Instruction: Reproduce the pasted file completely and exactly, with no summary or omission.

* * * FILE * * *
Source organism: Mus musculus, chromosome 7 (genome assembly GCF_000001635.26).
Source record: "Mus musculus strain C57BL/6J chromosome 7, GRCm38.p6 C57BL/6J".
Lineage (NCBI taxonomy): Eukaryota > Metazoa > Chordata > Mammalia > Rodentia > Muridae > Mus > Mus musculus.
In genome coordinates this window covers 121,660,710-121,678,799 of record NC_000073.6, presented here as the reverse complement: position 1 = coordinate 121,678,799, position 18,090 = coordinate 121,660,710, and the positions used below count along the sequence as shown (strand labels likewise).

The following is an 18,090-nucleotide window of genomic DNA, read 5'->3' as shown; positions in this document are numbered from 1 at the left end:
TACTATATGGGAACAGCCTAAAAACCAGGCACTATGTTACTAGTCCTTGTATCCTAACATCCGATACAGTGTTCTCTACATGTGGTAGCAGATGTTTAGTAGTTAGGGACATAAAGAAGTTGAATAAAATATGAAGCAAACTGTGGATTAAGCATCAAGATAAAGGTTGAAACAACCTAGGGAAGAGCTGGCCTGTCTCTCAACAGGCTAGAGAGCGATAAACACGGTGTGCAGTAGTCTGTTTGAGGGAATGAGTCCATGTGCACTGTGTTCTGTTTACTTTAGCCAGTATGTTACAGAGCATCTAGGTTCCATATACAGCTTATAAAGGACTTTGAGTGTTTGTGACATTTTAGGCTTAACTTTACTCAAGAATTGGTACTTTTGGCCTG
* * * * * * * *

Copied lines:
Source organism: Mus musculus, chromosome 7 (genome assembly GCF_000001635.26).
Source record: "Mus musculus strain C57BL/6J chromosome 7, GRCm38.p6 C57BL/6J".
Lineage (NCBI taxonomy): Eukaryota > Metazoa > Chordata > Mammalia > Rodentia > Muridae > Mus > Mus musculus.
In genome coordinates this window covers 121,660,710-121,678,799 of record NC_000073.6, presented here as the reverse complement: position 1 = coordinate 121,678,799, position 18,090 = coordinate 121,660,710, and the positions used below count along the sequence as shown (strand labels likewise).

The following is an 18,090-nucleotide window of genomic DNA, read 5'->3' as shown; positions in this document are numbered from 1 at the left end:
TACTATATGGGAACAGCCTAAAAACCAGGCACTATGTTACTAGTCCTTGTATCCTAACATCCGATACAGTGTTCTCTACATGTGGTAGCAGATGTTTAGTAGTTAGGGACATAAAGAAGTTGAATAAAATATGAAGCAAACTGTGGATTAAGCATCAAGATAAAGGTTGAAACAACCTAGGGAAGAGCTGGCCTGTCTCTCAACAGGCTAGAGAGCGATAAACACGGTGTGCAGTAGTCTGTTTGAGGGAATGAGTCCATGTGCACTGTGTTCTGTTTACTTTAGCCAGTATGTTACAGAGCATCTAGGTTCCATATACAGCTTATAAAGGACTTTGAGTGTTTGTGACATTTTAGGCTTAACTTTACTCAAGAATTGGTACTTTTGGCCTG